In order to make up for this deficiency, Savickas further enriched and improved the theoretical construction of career adaptability based on Super. Initially, Savickas proposed that career adaptability consists of three important dimensions: planful attitudes, self and environmental exploration, and adaptive decisions (Savickas, 1997) [2]. In 2005, Savickas further revised and improved the theoretical construction of career adaptability and proposed a more complete construction model. Savickas believed that the development of individual career adaptability develops along four dimensions or stages, which are career concern, career control, career curiosity, and career confidence (Savickas, 2005) [3]. In the theory of career adaptability, career concern is regarded as the first and most important dimension, which addresses the question “do I have a future?” It means that an individual can pay attention to his/her own future career (Savickas, 2005) [3]. Career control is the second important dimension of career adaptability. It addresses the question of “who owns my future?” that is, the belief that individuals  are self-determined and responsible for building their own careers (Savickas, 2005) [3]. Career curiosity reflects the individual’s curiosity attitude, which motivates individuals to explore more careers, and enables teenagers to more realistically explore education and career choices, and then achieve future goals. The basic function of career curiosity in career construction is the same as the function of self-exploration and career exploration in career development theory, which means that individuals are willing to actively try to explore themselves and the work world (Savickas, 2005) [3]. Career self-confidence refers to individuals’ confidence in their problem-solving abilities and self-efficacy beliefs, which can help the individual to build a perfect future and overcome difficulties (Savickas, 2005) [3].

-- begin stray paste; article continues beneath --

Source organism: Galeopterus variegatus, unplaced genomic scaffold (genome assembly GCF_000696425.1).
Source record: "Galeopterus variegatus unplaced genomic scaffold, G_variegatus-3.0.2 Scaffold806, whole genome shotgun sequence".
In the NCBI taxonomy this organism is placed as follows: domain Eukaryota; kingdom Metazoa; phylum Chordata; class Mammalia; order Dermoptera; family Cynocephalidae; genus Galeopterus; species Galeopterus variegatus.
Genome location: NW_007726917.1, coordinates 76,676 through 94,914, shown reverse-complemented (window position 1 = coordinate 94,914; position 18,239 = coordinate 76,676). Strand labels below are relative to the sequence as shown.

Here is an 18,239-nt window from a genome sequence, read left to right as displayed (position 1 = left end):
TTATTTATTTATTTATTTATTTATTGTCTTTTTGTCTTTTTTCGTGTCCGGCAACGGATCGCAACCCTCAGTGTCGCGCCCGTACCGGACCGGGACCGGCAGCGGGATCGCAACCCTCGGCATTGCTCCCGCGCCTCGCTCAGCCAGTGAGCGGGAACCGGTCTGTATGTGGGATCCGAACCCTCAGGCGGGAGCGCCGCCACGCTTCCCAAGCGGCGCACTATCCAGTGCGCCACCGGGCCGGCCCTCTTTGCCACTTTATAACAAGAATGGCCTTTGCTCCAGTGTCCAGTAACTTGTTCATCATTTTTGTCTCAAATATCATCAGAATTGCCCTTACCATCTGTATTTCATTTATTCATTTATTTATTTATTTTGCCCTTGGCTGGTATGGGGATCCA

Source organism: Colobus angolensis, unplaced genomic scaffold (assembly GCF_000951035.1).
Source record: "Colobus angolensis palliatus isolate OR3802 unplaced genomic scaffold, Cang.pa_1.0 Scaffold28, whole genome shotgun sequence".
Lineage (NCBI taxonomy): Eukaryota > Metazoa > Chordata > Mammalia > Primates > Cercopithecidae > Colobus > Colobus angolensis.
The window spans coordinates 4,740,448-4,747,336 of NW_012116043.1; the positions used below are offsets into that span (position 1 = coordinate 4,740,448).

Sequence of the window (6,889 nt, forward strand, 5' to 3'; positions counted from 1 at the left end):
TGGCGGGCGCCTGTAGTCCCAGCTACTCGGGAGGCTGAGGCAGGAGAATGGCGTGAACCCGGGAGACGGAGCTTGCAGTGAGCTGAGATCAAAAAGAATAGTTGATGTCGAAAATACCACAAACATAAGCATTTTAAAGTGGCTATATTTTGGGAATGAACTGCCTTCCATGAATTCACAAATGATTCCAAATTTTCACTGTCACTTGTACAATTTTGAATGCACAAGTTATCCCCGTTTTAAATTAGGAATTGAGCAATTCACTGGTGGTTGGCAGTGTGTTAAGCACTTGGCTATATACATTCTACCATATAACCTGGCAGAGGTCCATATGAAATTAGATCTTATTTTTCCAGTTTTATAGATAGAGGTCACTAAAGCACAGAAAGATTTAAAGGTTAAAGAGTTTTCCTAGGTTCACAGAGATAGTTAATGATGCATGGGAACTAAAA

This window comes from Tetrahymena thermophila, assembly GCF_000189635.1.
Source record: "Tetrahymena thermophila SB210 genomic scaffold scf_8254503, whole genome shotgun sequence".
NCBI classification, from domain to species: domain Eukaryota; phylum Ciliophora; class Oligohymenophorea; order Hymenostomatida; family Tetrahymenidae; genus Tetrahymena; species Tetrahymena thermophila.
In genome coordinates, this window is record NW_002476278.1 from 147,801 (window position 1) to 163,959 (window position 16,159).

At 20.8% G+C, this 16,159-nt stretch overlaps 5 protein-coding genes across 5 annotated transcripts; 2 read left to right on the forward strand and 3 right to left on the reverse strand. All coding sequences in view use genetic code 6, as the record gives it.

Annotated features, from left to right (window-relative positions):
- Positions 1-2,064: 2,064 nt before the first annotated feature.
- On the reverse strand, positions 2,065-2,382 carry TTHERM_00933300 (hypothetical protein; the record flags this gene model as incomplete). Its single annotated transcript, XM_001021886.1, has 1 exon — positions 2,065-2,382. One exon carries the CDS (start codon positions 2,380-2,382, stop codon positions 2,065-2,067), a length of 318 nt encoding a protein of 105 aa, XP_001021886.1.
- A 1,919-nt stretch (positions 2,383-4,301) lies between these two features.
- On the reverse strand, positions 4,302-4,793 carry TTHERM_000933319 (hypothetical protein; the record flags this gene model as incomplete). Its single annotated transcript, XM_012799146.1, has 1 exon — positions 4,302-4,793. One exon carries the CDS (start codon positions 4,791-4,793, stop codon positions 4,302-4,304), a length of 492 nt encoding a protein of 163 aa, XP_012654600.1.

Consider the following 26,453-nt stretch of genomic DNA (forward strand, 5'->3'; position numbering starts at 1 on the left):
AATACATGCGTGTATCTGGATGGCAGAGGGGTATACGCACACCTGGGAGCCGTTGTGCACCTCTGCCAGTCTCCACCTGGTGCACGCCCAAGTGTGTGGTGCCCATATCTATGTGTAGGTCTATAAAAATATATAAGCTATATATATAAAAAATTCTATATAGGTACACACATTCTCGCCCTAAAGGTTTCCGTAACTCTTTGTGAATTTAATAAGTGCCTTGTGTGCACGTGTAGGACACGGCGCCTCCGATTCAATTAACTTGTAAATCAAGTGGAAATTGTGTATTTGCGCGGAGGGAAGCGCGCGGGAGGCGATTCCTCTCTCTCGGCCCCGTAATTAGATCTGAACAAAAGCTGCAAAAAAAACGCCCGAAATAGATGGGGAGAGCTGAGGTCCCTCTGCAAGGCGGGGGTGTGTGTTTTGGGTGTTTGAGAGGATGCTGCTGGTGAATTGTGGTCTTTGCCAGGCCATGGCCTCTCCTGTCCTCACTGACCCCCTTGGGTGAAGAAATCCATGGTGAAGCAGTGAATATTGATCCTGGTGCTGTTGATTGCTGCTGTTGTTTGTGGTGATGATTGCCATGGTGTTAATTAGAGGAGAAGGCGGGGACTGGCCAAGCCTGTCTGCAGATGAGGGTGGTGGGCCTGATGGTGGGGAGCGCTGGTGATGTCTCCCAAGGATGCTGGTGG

3. Scale Compilation

In the field of research on career adaptability, the career adaptability scale is undoubtedly an important research topic. Scholars in various countries have also localized the scales of Super and Savickas in light of their own cultural background and actual situation, and with further research in this field, more and more kinds of scales have been developed.

In the process of compiling various career adaptability scales, this study found that most of the subjects of the scales are adults. For example, the career adaptability scales of Savicks, Hirschi, and Rottinghaus. However, there are not many scales specifically designed for high school students and below, such as the Savickas and Porfeli Career Maturity Scale (Savickas & Porfeli, 2011) [51]. In China, secondary vocational students enter jobs after their secondary vocational studies are completed. As a special group, is the adult career adaptation strength chart applicable and is it also applicable to the measurement of the career adaptability of secondary vocational student groups? This needs to be verified by further research.

4. Influence Factors